Avery Stern is one of the Hiring Directors at Putney. Prior to joining the leader hiring team, she spent school years in the classroom teaching high school English and environmentalism, and spent summers in the field leading wilderness, service, language, and career programs. Now that she is a part of the Barn full time, she recruits, hires, and trains other leaders.

In this post, Avery shares her passion for travel, emphasizing the transformative impact of new experiences on students, drawing from her own adventures and the positive influence witnessed in students during Putney’s summer programs.

This past July, I found myself sitting on a twin bed deep in the Argentine winter, asking why I’d chosen 4 p.m. sunsets over a month of leisurely reading in a hammock. Why did I allocate my personal time off to guide high schoolers through the unfamiliar streets of Buenos Aires, a city both foreign to me and distant from my family? The answer was what it always is: When given an opportunity to try something new, whether it be “fromage de tête” from my host mom in Pontarlier, France, or flying trapeze at the circus school around the corner, I’m inclined to say “yes.” I’ll try anything twice. Except “fromage de tête,” that’s not happening again.

Whenever I set foot in a new place, I find myself in a simultaneous panic and thrill, unsure whether it’s excitement or stress about the unfamiliar that’s got me wired. Maybe both? While I’d like to think my comfort with adventure is just as innate as a reflex, it’s undeniable that experiences mold attitudes—and thanks to decades of travels, I’ve developed a willingness to step outside my comfort zone and engage with the unfamiliar in a way that enriches life rather than stressing it.

There’s a famous graduation speech by David Foster Wallace that touches on how real intellectual and social freedom, not to mention happiness, is being able to pause and consider the external world as so much more nuanced and well-meaning than we often credit it with. Essentially, maintaining a sense of curiosity and openness leads to a contented adulthood, and those lucky enough to travel are able to flex that muscle in real time. Stepping outside our comfort zone and being a visitor in someone else’s sphere of experience forces us to consider something beyond ourselves and our own routines, and consequently to re-evaluate our “default” setting.

While I didn’t formally study abroad until I was a junior in college, my parents had me in a plane before my first birthday. On many of my trips I had experiences similar to those that Putney students have on many of our Exploration, Career, and Language programs—cooking fresh fish along the Mediterranean, practicing Spanish in an outdoor market, or snorkeling along a tropical reef. Others were more physically challenging and community-based like our Service programs—weeks building houses in the Southern Vietnam heat, planting corn along the hills in Chang Mai, or hiking into the Berber villages in Morocco. Yet, it was the challenges, along with the thrills, that fostered adaptability and curiosity—qualities instilled in young explorers today here at Putney and nurtured by our program leaders.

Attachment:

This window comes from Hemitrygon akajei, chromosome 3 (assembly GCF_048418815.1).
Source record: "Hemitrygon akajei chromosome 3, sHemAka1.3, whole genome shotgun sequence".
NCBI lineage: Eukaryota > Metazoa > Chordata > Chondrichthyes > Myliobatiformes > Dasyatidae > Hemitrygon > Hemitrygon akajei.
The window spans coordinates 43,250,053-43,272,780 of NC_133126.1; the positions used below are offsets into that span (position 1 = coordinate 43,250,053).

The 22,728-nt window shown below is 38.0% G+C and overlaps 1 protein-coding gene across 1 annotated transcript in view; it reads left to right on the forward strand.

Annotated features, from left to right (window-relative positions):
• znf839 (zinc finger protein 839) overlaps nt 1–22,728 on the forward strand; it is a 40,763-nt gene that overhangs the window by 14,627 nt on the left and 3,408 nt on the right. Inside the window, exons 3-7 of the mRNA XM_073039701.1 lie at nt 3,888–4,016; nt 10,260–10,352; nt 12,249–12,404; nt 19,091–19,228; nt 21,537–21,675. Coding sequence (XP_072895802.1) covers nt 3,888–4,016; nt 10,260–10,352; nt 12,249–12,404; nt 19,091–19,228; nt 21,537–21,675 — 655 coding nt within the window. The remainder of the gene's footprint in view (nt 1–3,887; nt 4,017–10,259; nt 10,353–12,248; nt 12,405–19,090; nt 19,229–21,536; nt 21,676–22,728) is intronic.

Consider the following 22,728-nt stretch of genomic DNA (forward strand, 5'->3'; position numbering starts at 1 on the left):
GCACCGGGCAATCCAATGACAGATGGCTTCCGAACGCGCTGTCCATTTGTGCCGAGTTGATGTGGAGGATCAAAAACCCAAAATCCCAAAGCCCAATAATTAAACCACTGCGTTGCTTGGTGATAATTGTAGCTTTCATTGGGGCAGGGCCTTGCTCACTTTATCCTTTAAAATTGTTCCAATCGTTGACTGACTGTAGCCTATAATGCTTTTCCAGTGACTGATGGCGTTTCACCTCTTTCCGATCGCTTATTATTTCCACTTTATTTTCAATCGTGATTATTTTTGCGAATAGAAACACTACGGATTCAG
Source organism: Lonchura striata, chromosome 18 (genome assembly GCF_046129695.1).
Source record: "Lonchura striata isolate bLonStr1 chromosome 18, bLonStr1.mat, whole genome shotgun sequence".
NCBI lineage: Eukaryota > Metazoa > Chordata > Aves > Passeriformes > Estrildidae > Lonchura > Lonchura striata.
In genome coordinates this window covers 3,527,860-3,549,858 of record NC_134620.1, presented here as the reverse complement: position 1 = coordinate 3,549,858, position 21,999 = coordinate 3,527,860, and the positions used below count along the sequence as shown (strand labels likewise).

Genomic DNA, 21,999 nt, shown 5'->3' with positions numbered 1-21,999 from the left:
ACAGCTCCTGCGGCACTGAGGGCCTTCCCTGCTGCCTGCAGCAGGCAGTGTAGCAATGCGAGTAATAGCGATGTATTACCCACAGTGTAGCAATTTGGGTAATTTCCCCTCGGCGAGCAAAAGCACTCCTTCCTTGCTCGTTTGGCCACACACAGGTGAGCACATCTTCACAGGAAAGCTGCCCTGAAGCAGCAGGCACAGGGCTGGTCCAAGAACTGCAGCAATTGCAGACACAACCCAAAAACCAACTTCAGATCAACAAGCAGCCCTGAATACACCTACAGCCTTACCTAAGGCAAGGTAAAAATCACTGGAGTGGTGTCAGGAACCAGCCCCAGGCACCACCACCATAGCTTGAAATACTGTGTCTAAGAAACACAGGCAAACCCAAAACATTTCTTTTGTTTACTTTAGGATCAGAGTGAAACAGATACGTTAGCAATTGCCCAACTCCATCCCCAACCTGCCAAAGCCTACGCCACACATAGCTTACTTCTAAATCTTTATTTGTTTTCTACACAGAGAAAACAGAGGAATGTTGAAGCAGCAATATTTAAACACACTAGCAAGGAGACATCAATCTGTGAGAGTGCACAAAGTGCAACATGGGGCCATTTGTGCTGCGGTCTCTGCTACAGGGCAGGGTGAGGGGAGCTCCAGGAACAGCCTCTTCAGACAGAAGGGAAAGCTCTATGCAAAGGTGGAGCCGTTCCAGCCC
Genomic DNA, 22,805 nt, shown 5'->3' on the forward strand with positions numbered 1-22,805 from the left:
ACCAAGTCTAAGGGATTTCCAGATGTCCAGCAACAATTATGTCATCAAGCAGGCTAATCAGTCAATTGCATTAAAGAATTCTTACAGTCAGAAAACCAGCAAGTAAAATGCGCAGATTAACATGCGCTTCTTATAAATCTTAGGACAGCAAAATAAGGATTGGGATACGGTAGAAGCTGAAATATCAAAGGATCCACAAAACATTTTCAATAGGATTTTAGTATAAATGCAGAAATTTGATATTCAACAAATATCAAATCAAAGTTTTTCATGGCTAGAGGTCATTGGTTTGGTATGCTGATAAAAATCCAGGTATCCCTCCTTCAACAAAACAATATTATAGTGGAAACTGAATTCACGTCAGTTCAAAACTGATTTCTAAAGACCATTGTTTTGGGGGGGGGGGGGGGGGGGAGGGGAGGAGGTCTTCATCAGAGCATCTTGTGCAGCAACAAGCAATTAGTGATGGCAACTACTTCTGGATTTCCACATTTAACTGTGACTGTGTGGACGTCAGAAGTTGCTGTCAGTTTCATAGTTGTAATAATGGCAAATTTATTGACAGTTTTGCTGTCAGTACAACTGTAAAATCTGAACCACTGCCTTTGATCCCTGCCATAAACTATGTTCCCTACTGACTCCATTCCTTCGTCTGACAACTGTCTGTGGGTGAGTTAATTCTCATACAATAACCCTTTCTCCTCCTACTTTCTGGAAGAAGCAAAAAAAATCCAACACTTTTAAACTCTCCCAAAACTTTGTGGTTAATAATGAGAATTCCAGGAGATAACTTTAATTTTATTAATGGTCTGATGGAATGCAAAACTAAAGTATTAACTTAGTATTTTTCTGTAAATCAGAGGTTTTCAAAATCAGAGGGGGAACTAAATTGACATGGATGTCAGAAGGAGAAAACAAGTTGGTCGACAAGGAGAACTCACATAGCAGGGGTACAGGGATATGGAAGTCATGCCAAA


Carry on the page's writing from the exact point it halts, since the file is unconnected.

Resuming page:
People travel for countless reasons—to reunite with family, learn a new language, or confirm if Italian pizza truly reigns supreme. Some seek the thrill of altitude or seeing a real-life, totally awesome, in-the-wild wildebeest. For me, then and now, travel is a reminder of the vastness and wild diversity of the world—ecologically, socially, religiously, culturally, geographically, and gastronomically…did I mention the “fromage de tete?” Our impact as travelers has the potential to be profoundly beneficial, and the summer programs we develop here at Putney aim for what my own travels achieved—to instill deep curiosity about the world around us, to facilitate cross-cultural connection, and to foster excitement about embracing the unknown and the unfamiliar.

On summer programs like these, it is so rewarding to witness how new experiences can shape our students. This past summer (or winter) in Argentina, my group of students engaged in conversation with a local porteño about their relationship to mate, a bitter drink so culturally ingrained in Argentinian’s lives that it’s practically synonymous with the area. One student, whom we’ll call David, asked about how the pandemic had affected Argentinians’ lives concerning the communal sharing of mate—a practice where a single cup and straw is passed among friends. The interviewee became emotional. He responded, “My entire life, I shared a mate with my father. For the first time in 60 years, we each had our own. I had never felt so distant from him, even in the same room.” David, moved by the response, poured more water into his mate and asked if they could share one.

During our nightly meeting, we asked the group about the most impactful part of their day. David reflected on how his interaction with the older man shifted his perspective on community. He was struck by the shared rituals in Argentinian culture and expressed a desire for a comparable practice in his own life. Later that week, my co-leader and I found six of our students sharing a mate, discussing school, and savoring the unhurried pace of life they were learning to adopt.

It’s transformative moments like these that make leading student groups so fulfilling, and make it worth trading summer vacations for such opportunities. Countless program leaders could share similar stories. As we look forward to the coming summer, I’m excited to hear the fresh stories that will unfold and have more of my own to tell. But maybe this year I’ll opt for something a bit warmer.

Know an amazing teacher, coach, or mentor who would be a great fit to lead a program with Putney? Direct them to apply on our website or reach out to jobs@goputney.com for more details.